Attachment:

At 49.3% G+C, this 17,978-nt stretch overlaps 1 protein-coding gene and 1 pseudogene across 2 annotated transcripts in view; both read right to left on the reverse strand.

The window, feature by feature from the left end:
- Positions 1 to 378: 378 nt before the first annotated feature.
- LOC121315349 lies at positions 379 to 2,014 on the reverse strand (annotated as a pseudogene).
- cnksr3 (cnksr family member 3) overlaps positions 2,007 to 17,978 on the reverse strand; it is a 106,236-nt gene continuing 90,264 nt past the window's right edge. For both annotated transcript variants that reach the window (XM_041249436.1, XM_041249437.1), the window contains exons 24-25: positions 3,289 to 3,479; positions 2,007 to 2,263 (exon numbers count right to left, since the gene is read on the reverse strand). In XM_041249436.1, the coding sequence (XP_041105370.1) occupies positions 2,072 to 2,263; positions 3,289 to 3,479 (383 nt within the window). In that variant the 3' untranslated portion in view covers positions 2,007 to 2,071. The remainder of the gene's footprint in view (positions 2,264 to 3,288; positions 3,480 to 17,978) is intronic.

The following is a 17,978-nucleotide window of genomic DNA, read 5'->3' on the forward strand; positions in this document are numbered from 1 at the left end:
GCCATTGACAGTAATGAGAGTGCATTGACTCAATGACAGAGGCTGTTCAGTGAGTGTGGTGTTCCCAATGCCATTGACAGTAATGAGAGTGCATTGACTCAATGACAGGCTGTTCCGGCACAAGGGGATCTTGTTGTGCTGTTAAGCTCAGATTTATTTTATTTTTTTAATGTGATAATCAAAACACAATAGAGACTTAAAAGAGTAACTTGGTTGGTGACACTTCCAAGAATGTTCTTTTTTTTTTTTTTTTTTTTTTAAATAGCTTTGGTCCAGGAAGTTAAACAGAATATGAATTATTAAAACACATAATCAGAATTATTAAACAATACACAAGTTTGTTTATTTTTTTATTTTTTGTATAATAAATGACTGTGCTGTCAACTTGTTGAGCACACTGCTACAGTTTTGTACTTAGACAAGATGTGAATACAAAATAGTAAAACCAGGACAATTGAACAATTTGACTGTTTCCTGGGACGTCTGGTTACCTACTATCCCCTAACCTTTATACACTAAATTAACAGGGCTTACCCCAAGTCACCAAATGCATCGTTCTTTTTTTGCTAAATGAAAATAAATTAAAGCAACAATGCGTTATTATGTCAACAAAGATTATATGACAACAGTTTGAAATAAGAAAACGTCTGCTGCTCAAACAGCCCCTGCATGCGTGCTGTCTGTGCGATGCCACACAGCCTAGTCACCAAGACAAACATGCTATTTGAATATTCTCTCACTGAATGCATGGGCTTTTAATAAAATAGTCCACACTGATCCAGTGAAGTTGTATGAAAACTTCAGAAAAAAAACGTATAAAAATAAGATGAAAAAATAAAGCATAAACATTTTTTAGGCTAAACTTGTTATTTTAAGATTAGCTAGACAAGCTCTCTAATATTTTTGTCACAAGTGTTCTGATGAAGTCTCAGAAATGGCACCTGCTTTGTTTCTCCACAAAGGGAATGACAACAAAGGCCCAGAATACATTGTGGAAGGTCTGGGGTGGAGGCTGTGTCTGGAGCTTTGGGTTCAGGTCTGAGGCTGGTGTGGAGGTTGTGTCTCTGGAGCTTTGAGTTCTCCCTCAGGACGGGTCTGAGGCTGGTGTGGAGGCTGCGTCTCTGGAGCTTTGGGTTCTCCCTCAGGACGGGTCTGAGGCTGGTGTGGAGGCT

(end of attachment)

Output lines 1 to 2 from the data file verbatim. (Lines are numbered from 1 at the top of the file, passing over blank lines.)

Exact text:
At 49.3% G+C, this 17,978-nt stretch overlaps 1 protein-coding gene and 1 pseudogene across 2 annotated transcripts in view; both read right to left on the reverse strand.

The window, feature by feature from the left end: